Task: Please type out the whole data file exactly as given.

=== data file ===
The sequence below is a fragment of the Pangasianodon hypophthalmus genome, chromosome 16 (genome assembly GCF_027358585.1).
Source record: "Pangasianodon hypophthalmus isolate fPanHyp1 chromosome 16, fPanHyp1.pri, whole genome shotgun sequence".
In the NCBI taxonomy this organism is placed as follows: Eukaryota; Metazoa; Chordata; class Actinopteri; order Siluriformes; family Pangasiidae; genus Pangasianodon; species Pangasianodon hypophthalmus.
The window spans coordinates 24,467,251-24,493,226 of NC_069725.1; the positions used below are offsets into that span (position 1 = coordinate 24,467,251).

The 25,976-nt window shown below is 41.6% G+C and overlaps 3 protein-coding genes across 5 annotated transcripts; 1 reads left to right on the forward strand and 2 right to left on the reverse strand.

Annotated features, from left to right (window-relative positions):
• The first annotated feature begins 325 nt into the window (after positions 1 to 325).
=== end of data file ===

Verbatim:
The sequence below is a fragment of the Pangasianodon hypophthalmus genome, chromosome 16 (genome assembly GCF_027358585.1).
Source record: "Pangasianodon hypophthalmus isolate fPanHyp1 chromosome 16, fPanHyp1.pri, whole genome shotgun sequence".
In the NCBI taxonomy this organism is placed as follows: Eukaryota; Metazoa; Chordata; class Actinopteri; order Siluriformes; family Pangasiidae; genus Pangasianodon; species Pangasianodon hypophthalmus.
The window spans coordinates 24,467,251-24,493,226 of NC_069725.1; the positions used below are offsets into that span (position 1 = coordinate 24,467,251).

The 25,976-nt window shown below is 41.6% G+C and overlaps 3 protein-coding genes across 5 annotated transcripts; 1 reads left to right on the forward strand and 2 right to left on the reverse strand.

Annotated features, from left to right (window-relative positions):
• The first annotated feature begins 325 nt into the window (after positions 1 to 325).